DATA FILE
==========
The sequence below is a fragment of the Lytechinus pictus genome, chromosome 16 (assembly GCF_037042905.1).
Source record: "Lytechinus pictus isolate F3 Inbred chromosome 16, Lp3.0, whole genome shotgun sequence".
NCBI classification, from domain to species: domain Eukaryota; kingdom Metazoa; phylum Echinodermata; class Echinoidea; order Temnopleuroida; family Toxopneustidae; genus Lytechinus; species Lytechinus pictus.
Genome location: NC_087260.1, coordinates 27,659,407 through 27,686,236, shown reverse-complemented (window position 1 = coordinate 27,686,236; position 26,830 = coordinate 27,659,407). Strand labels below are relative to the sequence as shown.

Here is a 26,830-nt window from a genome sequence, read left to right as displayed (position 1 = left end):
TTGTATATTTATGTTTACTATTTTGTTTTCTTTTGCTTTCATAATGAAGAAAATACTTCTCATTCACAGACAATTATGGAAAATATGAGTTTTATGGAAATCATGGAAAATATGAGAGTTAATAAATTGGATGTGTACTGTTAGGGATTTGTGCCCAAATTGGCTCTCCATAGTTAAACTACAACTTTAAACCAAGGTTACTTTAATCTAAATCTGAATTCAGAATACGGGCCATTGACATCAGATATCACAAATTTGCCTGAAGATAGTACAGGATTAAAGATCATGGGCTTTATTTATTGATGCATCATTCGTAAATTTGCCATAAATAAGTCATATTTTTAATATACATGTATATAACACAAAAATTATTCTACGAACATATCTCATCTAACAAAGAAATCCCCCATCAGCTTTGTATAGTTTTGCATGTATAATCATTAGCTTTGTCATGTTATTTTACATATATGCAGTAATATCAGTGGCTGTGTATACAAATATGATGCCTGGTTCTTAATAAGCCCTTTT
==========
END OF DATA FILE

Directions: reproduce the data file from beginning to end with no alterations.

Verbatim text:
The sequence below is a fragment of the Lytechinus pictus genome, chromosome 16 (assembly GCF_037042905.1).
Source record: "Lytechinus pictus isolate F3 Inbred chromosome 16, Lp3.0, whole genome shotgun sequence".
NCBI classification, from domain to species: domain Eukaryota; kingdom Metazoa; phylum Echinodermata; class Echinoidea; order Temnopleuroida; family Toxopneustidae; genus Lytechinus; species Lytechinus pictus.
Genome location: NC_087260.1, coordinates 27,659,407 through 27,686,236, shown reverse-complemented (window position 1 = coordinate 27,686,236; position 26,830 = coordinate 27,659,407). Strand labels below are relative to the sequence as shown.

Here is a 26,830-nt window from a genome sequence, read left to right as displayed (position 1 = left end):
TTGTATATTTATGTTTACTATTTTGTTTTCTTTTGCTTTCATAATGAAGAAAATACTTCTCATTCACAGACAATTATGGAAAATATGAGTTTTATGGAAATCATGGAAAATATGAGAGTTAATAAATTGGATGTGTACTGTTAGGGATTTGTGCCCAAATTGGCTCTCCATAGTTAAACTACAACTTTAAACCAAGGTTACTTTAATCTAAATCTGAATTCAGAATACGGGCCATTGACATCAGATATCACAAATTTGCCTGAAGATAGTACAGGATTAAAGATCATGGGCTTTATTTATTGATGCATCATTCGTAAATTTGCCATAAATAAGTCATATTTTTAATATACATGTATATAACACAAAAATTATTCTACGAACATATCTCATCTAACAAAGAAATCCCCCATCAGCTTTGTATAGTTTTGCATGTATAATCATTAGCTTTGTCATGTTATTTTACATATATGCAGTAATATCAGTGGCTGTGTATACAAATATGATGCCTGGTTCTTAATAAGCCCTTTT